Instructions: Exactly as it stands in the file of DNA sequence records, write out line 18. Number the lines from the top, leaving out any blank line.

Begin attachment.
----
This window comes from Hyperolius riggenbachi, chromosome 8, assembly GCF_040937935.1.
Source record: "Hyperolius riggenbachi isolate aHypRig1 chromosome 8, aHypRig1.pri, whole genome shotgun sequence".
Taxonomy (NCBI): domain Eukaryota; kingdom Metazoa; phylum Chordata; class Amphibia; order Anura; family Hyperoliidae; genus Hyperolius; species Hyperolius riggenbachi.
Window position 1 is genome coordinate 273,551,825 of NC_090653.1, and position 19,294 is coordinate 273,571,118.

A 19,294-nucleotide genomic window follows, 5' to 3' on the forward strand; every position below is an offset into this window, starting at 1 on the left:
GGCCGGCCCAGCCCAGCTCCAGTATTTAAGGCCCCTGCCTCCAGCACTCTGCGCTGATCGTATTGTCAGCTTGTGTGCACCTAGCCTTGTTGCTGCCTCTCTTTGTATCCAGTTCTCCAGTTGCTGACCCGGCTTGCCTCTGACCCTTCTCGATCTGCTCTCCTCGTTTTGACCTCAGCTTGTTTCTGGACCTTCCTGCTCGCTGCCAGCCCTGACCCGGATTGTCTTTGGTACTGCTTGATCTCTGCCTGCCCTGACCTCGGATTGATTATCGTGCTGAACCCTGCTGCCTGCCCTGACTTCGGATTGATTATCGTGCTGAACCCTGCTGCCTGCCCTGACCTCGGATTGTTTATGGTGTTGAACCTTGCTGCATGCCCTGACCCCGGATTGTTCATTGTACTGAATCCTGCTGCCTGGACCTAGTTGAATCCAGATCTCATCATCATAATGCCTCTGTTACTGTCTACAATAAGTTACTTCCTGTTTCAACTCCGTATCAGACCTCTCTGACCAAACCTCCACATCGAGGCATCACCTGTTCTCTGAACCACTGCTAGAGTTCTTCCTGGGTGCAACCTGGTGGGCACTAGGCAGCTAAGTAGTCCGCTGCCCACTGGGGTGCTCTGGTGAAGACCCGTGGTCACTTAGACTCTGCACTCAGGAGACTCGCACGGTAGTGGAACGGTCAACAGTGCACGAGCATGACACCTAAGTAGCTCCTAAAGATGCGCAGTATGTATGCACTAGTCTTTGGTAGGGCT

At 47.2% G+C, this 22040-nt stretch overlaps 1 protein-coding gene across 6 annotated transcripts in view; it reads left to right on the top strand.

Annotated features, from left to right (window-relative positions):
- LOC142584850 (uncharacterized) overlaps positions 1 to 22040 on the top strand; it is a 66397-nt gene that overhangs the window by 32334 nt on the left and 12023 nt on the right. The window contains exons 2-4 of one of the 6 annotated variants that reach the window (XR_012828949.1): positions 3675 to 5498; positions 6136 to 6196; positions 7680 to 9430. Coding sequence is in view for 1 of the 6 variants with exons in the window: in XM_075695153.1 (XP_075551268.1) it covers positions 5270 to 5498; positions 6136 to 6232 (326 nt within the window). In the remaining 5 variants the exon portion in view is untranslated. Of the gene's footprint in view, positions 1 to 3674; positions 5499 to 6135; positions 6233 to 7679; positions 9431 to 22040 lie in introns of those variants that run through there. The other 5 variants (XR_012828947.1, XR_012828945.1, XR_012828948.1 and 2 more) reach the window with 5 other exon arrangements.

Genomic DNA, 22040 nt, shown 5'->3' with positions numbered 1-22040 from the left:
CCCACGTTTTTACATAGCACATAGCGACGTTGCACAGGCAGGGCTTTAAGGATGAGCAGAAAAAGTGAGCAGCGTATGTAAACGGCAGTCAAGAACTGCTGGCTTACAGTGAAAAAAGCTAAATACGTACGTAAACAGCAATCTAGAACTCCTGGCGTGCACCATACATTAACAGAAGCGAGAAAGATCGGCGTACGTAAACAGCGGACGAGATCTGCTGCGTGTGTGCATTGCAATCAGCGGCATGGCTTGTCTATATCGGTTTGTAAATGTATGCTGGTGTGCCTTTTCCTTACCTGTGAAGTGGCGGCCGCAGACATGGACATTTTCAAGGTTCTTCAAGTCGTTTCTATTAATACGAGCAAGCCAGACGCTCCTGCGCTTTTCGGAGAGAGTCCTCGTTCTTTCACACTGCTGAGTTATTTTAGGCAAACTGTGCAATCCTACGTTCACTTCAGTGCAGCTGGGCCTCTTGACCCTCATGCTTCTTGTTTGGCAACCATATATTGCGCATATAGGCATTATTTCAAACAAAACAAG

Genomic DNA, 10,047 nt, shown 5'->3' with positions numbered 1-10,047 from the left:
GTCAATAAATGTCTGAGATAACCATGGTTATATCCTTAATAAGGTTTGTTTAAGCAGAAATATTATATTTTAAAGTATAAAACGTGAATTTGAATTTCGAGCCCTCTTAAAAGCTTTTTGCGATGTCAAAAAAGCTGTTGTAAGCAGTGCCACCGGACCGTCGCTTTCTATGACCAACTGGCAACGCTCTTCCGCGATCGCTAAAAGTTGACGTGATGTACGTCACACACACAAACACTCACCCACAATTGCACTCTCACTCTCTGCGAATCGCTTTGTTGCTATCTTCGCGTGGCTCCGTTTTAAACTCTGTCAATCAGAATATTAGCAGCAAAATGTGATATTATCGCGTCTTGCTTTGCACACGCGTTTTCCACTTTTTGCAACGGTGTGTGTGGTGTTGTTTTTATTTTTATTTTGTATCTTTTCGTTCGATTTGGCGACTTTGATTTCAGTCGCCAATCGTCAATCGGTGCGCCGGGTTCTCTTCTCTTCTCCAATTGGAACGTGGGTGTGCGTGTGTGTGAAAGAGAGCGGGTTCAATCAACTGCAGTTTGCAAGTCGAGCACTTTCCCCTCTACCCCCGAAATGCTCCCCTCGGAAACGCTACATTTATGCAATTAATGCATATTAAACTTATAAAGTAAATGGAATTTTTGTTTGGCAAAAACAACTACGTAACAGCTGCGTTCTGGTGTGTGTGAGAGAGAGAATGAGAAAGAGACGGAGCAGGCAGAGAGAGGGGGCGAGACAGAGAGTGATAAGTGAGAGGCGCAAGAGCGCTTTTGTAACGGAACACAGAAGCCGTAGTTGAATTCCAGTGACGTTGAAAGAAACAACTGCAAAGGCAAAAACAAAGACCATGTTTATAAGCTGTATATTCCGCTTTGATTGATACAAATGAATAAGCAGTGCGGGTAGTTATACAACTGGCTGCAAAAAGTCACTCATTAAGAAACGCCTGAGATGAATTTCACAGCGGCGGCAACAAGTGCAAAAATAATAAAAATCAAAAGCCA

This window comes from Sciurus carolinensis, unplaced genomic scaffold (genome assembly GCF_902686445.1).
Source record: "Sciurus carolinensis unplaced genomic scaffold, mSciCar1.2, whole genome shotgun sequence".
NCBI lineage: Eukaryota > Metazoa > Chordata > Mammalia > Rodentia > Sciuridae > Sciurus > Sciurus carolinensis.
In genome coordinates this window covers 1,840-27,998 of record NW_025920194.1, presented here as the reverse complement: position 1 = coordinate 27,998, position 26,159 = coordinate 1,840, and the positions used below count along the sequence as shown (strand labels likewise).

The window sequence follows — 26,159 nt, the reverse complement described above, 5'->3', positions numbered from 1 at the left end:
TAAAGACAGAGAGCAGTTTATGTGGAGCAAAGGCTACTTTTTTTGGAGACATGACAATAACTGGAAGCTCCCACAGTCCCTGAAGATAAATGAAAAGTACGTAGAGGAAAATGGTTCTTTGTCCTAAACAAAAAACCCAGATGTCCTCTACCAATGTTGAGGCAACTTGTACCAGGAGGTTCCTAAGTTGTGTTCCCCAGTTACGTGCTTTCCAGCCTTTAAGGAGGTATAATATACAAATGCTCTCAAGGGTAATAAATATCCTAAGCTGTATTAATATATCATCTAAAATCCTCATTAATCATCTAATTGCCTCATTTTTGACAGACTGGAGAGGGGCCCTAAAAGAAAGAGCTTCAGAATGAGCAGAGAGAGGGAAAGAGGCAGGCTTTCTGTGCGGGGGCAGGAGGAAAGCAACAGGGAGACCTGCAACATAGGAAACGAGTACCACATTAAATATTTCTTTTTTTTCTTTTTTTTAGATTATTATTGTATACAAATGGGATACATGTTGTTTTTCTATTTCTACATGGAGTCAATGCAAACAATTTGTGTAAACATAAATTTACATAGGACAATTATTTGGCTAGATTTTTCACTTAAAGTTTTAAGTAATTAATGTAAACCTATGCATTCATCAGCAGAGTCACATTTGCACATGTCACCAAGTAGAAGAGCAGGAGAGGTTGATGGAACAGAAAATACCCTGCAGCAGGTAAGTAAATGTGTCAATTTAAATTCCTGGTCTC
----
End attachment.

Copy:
The window sequence follows — 26,159 nt, the reverse complement described above, 5'->3', positions numbered from 1 at the left end: